Chester wrestles with health insurance co-pay, bidding process

By Shawn Cunningham
© 2015 Telegraph Publishing LLC

In a contentious Nov. 18 meeting that saw Chester’s Select Board set a special meeting for 7 p.m. tonight to finish the agenda rather than continuing late, members questioned whether the town should take possession of the information booth, whether to require town employees to pay something into their health insurance coverage and what would be included as capital expenditures under proposed capital bond issues.

Health insurance co-pay

Board member Heather Chase raised the issue of health insurance.  Currently the town pays the premiums and all out-of-pocket expenses for town employees and their families. Chase asked if there was “some way we can have a co-pay or some way that the employees can contribute to the cost of the healthcare.”

Chester Town Government personnel policy Health Insurance page. Click to enlarge.

Chester Town Government personnel policy Health Insurance page. Click to enlarge.

But board chair John DeBenedetti said he thought that since the personnel policy spells out health insurance among benefits, changing it would be problematic. However, the policy itself says that it can be changed at the will of the town. (Click here for specific Chester personnel policy.)

Town Manager David Pisha told Chase that some people use very little health care while others use more and it would be complicated to adjust compensation levels based on their levels of usage.

Chase suggested that even a $5 or $10 co-pay would give employees “skin in the game … I think we’re way out-of-date. Most employers, most people providing health care, have a cost associated with it when they use it.”

But Pisha responded, “When I hear ‘skin in the game,’ I’m hearing  ‘we want to change people’s perception of health care to make them go less often so they’re not a financial burden to whatever organization.”

“I think it’s a dangerous phrase to use, quite frankly,” said DeBenedetti

“Everyone pays something,” responded Chase. “I think we need to look at the policies our constituents – people in this town – are living under. Having absolutely no cost for your health care personally is very rare today.”

Pisha told the board that while companies complain about their health care costs, Chester has changed its health care plan virtually every year since 2008 to save money. “Companies do not have the imagination to shop for health care,” said Pisha.

Chester resident Frank Bidwell disagreed, saying that he had worked for a number of companies that shopped around for employee coverage every year and that he paid a portion of the cost of his health care coverage.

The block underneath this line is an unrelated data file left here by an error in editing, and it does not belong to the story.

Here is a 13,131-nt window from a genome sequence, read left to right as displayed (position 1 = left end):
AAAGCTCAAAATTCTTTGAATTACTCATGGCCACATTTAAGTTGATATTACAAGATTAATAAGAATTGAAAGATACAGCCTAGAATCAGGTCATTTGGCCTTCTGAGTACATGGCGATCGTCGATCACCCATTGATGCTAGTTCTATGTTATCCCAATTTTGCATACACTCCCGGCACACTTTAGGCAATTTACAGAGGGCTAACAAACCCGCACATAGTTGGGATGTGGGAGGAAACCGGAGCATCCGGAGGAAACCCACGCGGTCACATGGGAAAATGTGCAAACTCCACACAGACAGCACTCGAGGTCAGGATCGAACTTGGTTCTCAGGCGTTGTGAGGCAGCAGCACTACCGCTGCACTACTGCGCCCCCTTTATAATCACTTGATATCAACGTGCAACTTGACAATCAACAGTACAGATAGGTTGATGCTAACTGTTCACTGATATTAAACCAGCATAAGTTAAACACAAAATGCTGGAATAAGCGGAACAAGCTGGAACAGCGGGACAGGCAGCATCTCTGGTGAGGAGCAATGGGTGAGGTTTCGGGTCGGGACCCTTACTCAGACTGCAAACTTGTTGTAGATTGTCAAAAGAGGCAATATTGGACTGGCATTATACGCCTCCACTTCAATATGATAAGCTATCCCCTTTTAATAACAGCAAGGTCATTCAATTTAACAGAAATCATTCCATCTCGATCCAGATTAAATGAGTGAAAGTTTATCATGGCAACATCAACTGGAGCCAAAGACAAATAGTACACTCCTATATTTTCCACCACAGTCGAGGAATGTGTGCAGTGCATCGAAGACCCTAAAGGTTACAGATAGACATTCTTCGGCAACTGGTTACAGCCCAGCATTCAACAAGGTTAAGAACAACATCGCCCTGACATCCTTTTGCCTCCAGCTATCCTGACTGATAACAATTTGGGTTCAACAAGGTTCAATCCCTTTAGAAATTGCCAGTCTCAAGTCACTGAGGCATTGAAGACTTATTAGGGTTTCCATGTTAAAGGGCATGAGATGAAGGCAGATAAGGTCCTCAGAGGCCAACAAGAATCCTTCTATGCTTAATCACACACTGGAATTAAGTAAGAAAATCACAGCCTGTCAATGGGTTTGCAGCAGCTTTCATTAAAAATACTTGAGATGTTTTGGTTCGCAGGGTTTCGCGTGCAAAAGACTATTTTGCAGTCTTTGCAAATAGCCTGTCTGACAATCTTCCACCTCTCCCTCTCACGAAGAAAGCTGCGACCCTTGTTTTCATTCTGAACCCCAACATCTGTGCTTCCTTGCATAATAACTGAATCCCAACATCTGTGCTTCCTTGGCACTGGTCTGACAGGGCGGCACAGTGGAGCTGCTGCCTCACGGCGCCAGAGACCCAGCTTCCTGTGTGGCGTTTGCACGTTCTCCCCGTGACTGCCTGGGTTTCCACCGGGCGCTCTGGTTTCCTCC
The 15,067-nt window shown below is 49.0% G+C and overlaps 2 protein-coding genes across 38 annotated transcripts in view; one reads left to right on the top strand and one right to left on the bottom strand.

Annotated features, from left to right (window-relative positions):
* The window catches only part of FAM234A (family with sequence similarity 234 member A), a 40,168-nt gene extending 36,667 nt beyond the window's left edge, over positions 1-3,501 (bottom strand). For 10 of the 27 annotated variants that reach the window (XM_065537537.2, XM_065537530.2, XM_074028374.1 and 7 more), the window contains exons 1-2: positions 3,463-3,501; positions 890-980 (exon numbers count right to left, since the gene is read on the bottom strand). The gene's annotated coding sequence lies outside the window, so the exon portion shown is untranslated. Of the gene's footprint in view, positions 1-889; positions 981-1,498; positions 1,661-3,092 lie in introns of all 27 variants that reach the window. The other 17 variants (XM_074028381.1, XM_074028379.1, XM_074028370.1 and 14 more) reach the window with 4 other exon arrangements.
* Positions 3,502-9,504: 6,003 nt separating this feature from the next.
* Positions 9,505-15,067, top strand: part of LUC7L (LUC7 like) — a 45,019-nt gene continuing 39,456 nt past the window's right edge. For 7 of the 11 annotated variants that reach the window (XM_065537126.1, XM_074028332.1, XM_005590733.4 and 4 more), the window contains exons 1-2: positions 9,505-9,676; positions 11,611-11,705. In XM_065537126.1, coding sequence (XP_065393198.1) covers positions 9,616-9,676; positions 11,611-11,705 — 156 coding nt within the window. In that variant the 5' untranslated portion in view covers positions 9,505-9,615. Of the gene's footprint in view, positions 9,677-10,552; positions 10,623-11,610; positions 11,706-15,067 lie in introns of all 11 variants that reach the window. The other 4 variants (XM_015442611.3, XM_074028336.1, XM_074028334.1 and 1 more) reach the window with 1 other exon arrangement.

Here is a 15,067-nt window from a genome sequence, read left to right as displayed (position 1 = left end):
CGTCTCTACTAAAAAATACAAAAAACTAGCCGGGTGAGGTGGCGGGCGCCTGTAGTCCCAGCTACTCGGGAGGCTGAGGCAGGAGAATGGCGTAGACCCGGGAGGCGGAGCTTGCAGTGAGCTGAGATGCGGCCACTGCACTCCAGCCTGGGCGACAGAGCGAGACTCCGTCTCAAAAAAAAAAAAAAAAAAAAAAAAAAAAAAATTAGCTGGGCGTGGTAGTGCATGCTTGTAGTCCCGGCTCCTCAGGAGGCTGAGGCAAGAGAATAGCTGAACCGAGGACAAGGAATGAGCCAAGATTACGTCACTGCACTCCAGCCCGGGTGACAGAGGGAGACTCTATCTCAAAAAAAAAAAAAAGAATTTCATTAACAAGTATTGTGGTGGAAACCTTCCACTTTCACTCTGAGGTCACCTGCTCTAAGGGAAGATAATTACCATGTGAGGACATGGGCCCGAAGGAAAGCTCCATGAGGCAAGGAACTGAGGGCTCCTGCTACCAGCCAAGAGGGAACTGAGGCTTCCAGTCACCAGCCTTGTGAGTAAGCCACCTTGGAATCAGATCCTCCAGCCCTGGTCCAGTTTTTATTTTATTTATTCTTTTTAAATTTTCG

Police and roads reviewed

Police Chief Richard Cloud told the board that having a fifth full-time officer had cut the need for overtime and saved $19,000 in salary over last year. He then noted that arrests are up over last year.

Chase asked if that was because crime was up or because there are more officers. “Crime is up everywhere,” said Cloud.

Roads chief Graham Kennedy says his crew's trucks are shiny because they take pride in them.

Roads chief Graham Kennedy says his crew’s trucks are shiny because they take pride in them. Photos by Shawn Cunningham.

Bidwell noted that with the new paving, wide load trucks that used to go fast through the Stone Village are going even faster with sheriff department escorts. “We’ve had a few chats with their employers,” Cloud responded.

Part of Pisha’s capital bond plan involves several bonds for paving. Pisha told the board that many roads have low quality ratings and need to be worked or they will become very expensive to repair.   Public Works Director Graham Kennedy  said each road has its own set of problems that stem from what is under the pavement. For example, with “blue glacial till” under it, Route 35 (the Grafton Road) is “not in a good place for a road.”

“Route 35 is classic,” said Kennedy, noting that it’s repaved on a five year schedule that coincides with the availability of state money for Class 2 highways. “It doesn’t even make it to the end of the cycle.”

Kennedy told the board that the roads are in poor shape “for all the years we skipped paving or cut paving in the budget.”

Board member Arne Jonynas asked if it’s feasible to turn roads like Flamstead and Popple Dungeon back to dirt roads. Kennedy said it there would be increased gravel costs in mud season and it would make a lot of voters angry.

Board member Tom Bock told Kennedy that there’s a recurring question about the number of dump trucks the town operates. Kennedy told the board that each of the town’s trucks is classified as an emergency vehicle. After a snowstorm or natural disaster, “Highway (Department) gets everyone moving again.”

“Getting 90 miles clear of snow before school opens takes a lot,” said Kennedy. “The guys do a super job.” (A 90-mile straight line drawn from Chester would reach Burlington, Vt., or Amsterdam, N.Y., Windsor Locks, Conn., or Lexington, Mass.)  The average road mileage for 10 neighboring towns is 56.

With five trucks, each one maintains an average of 18 miles of road — or 36 miles when plowing snow or sanding because the work is done in both directions, Graham told The Telegraph Tuesday afternoon.